Prosecution of complex crimes, staff shortage hampering DPP Haji's work - Beaking Kenya News

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Tuesday, 10 November 2020

Prosecution of complex crimes, staff shortage hampering DPP Haji's work


Poor record-keeping, limited capacity to handle emerging crimes and the prosecution of complex crimes remains a major challenge for DPP Noordin Haji.

In a report handed to President Uhuru Kenyatta on Monday, these challenges have been cited as the main challenges crippling service delivery despite the ODPP endeavouring to ensure efficient and effective delivery of justice to Kenyans.

Haji in the Annual Report said there is a lack of standardisation in the management of records in the ODPP.

This makes it difficult to collect data on newly registered cases, ongoing and concluded cases.

“The Office is working on centralisation of case file intake and the use of a standardised form that is streamlined across the counties and between the different departments,” he said.

Haji said storage capacity, damage and misplacement of documents, lack of security and difficulties in data retrieval among others remains a challenge to the automation of records.

 He said automation of data management processes through the establishment of a Case Management System would allow for data to be easily collected, updated, analysed and disseminated.

President Uhuru Kenyatta receiving the ODPP's 2017/2018 and 2018/2019 performance reports from the Director of Public Prosecutions Noordin Haji.

President Uhuru Kenyatta receiving the ODPP's 2017/2018 and 2018/2019 performance reports from the Director of Public Prosecutions Noordin Haji.

Image: PSCU

“An automated system will also allow for the easy retrieval of information when needed,’ he said.

Haji said his office has a shortage of prosecutors with specialised skills to effectively handle the increasing number of complex cases especially in the area of transnational crimes.

He said the PTI and other relevant training institutions are expected to provide and enhance training in new and emerging areas of crime as well as new methods employed by criminals.

This the DPP said will equip prosecutors with the tools needed for the efficient and effective prosecution of emerging crimes.

According to him, most complex cases filed today entail voluminous materials of evidence.

These cases not only require a high level of expertise to prosecute but also demand input from disciplines other than the law in order to prepare and prosecute cases effectively.

“Adoption of digital disclosure of evidence in prosecution to ensure that accused persons are served with voluminous documents in a timely and cost-effective manner,” he said.

Haji said there is a need to recruit researchers and experts from various fields of expertise such as financial analysts, medical experts, forensic analysts, cybersecurity experts, procurement experts and technology experts among others.

“The office has inadequate research capacity which means that research needs are not effectively carried out. This affects the quality of prosecution as well as the formulation of key policy documents,” he said.

“We need to recruit more researchers and equip the PTI with the necessary facilities needed for research initiatives. The Office is considering collaborations with academic institutions in key areas of research that would enhance both the quality of knowledge and prosecution services in the Office.”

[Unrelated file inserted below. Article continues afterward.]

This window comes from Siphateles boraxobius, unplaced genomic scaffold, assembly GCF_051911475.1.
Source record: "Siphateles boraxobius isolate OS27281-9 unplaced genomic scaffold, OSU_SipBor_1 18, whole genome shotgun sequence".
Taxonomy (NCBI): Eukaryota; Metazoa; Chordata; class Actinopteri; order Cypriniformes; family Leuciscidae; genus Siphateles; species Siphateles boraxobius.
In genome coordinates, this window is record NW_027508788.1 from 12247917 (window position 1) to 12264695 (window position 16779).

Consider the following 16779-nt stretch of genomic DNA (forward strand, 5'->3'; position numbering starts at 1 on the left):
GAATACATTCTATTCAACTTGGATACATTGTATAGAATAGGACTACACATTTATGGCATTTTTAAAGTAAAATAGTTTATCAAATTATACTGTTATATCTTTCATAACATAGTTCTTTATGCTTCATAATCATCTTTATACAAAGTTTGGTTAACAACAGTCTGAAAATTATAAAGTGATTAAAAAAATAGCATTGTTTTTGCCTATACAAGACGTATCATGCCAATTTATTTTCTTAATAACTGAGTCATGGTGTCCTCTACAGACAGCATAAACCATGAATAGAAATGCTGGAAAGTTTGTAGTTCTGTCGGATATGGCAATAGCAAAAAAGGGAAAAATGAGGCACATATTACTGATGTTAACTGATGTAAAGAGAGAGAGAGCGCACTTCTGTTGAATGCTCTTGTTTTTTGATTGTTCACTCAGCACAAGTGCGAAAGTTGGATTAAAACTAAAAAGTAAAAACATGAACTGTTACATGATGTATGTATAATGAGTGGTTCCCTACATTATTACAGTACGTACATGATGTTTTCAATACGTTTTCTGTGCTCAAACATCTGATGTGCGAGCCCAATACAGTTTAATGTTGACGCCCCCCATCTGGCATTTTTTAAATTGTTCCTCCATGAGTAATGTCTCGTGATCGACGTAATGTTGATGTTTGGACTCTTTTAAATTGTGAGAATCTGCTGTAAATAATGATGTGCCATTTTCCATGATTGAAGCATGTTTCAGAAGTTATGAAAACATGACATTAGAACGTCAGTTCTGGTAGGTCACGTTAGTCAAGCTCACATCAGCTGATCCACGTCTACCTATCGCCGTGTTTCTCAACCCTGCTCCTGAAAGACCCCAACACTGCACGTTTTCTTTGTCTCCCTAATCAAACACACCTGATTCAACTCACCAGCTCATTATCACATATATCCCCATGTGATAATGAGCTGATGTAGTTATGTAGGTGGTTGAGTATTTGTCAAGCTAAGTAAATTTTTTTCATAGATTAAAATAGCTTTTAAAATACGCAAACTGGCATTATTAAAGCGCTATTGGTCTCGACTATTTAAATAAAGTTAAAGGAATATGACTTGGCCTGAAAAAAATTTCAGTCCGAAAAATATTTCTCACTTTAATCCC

With regard to inadequate human resource capacity, Haji said the office has 996 employees spread across the country which is way below the required optimum number of 2156 staff.

DPP NoordinHaji and DCI boss George Kinoti.

DPP NoordinHaji and DCI boss George Kinoti.


He said there is need for the recruitment of additional staff to increase the capacity of the office to handle its increasing workload.

“High staff turnover within the office continues to be a challenge primarily due to the unattractive terms and conditions of service. This has forced the Office to carry out frequent recruitment which is not only costly but also time-consuming and ultimately detracting from other strategic activities,” the report stated.

There is thus need for revision, adoption and implementation of a competitive retention policy coupled with the negotiation of favourable terms and conditions of service in consultation with the Salaries and Remuneration Commission.

The report further said as the capacity and staffing levels of the Office grows, the existing infrastructural capacity becomes stretched.

This has led to insufficient office space, obsolete and poorly functioning equipment, making it difficult for members of staff to undertake their duties in a conducive and efficient environment.

“We need to negotiate for an enhanced development and operational budgetary allocation from the Exchequer, as well as seek additional funding from development partners,” Haji said.

He added, “Prioritisation of operational aspects to ensure that key activities can run while ensuring that any budgetary surplus can be channelled towards the lower priority areas”.

With regard to public perception due to the nature of its mandate, Haji said his office is exposed to negative reviews from the media and the public.

He said there is a need for enhanced outreach programs to educate the public on ODPP’s mandate and on related laws, guidelines and policies in the criminal justice system.

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